Today, I spoke to David Aaker, who I interviewed back in 2008. David is the Vice Chairman of Prophet and the creator of the Aaker Model™. He has published more than 100 articles and 14 books, including his latest called Brand Relevance. In this interview, David talks about brand relevance, what it means for companies moving forward, and examples.
What is brand relevance?
“Brand relevance: To be relevant to a category or subcategory a brand needs to have the credibility and visibility to be considered.”
In brand relevance competition the goal is to develop offerings so innovative that competitors are simply not relevant. In contrast, brand preference competition, where the goal is to be superior to other brands in an established category, there is ongoing pressure on margins and profits.
What are some examples of companies that have eliminated their competition through brand relevance?
Apple has at least six times created or become the early market leaders of new categories—the iMac, iPod, iTunes, the Apple store, iPad, and iPhone– in just over a decade. In automobiles there is Jeep, Ford Thunderbird, Ford Mustang, VW bug, Pontiac Firebird, Dodge Caravan and Plymouth Voyager, Lexus LS 400, Mazda Miata, Saturn, Prius, Minicooper, Nano, Enterprise Rent-A-Car, and Zipcar. In retailing, examples include: Zara, H&M, Tokyo Hands, Best Buy’s Geek Squad, Whole Foods Market, Zappos.com, Muji, REI, and IKEA. Every industry has a host of examples.
What is the process of creating “brand barriers”?
The goal is to become the exemplar, the brand that represents the new category or subcategory, so that the brand’s benefits, its customer relationship, and even the brand name become part of the category or subcategory definition. So the Prius, as the exemplar of the compact hybrid, has been able to define for some a subcategory that includes hybrid synergy drive, a pleasing design, and high quality level. Competitors that lack those features will not be relevant for much of the market.
First, to create a breakthrough new offering, there needs to be a strategic vision, including a well-defined target audience, that reflects a true unmet need and has the commitment of a dedicated CEO. Second, there needs to be a willingness and ability to manage the perception of and preference from the new category or subcategory. Third, the barriers to competitors need to be continually enhanced, so that the brand presents a moving target to competitors.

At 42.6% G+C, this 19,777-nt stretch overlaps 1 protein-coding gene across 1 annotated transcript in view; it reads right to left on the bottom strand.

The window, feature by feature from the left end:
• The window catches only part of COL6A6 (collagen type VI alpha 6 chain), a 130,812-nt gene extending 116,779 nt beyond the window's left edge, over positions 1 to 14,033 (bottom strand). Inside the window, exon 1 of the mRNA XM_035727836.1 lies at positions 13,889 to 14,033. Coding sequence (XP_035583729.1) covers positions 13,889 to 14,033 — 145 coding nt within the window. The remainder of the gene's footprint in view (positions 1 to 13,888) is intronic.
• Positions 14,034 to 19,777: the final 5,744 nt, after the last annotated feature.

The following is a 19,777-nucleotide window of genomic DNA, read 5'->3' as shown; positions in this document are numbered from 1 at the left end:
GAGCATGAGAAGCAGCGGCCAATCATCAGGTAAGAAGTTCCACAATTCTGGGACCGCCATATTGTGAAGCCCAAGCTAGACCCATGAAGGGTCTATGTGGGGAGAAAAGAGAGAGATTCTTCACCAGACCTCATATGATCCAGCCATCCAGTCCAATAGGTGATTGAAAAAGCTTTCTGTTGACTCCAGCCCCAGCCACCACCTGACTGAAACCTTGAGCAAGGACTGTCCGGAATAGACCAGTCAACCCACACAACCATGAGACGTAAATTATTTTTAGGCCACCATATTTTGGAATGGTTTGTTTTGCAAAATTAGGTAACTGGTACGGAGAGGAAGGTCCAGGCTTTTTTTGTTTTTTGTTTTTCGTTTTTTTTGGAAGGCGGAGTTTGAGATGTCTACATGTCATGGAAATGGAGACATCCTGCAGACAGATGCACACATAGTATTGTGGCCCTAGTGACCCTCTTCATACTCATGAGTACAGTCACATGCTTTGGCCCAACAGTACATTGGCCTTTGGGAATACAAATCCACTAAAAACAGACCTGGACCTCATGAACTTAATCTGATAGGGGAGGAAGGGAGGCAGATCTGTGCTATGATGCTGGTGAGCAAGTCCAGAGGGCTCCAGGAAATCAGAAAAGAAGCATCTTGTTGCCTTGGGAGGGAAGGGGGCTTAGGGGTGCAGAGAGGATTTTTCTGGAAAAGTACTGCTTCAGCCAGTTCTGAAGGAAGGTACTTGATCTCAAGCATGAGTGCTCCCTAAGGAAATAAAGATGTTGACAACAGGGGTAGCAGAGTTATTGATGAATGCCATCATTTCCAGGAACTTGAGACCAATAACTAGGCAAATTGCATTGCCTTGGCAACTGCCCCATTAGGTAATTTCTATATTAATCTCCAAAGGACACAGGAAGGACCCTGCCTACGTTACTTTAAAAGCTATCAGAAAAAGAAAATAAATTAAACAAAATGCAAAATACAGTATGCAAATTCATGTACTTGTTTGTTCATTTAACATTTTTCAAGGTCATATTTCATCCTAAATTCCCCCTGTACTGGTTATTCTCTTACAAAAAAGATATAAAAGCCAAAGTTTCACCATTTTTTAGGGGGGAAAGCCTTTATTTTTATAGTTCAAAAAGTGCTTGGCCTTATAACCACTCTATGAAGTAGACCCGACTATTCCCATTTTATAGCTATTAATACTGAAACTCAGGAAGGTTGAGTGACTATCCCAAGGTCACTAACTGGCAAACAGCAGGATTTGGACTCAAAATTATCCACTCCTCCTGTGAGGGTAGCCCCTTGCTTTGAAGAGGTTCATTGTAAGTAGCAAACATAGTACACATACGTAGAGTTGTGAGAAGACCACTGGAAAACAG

How do you avoid having a brand go into decline?
First, you need to maintain energy and visibility either by having an interesting new product program or by attaching your brand to something with energy such as the Avon Breast Cancer Crusade. Second, you need to make what they are buying. If a new competitive subcategory emerges, you can attempt to stick-to-your-knitting and fight, gain parity, leapfrog the new advance, or create a new business that is responsive.
David Aaker is the Vice Chairman of Prophet and the creator of the Aaker Model™. He has published more than 100 articles and 14 books, including Managing Brand Equity, Building Strong Brands, Developing Business Strategies, Brand Leadership, Strategic Market Management, From Fargo to the World of Brands, and Brand Portfolio Strategy. David’s latest book is called Brand Relevance.
He is also featured in a chapter of Conversations with Marketing Masters – a collection of insights from some of the world’s most influential marketing gurus. As the Professor Emeritus at the Haas School of Business, University of California, Berkeley, he has been awarded four career awards including the 1996 Paul D. Converse Award for outstanding contributions to the development of marketing.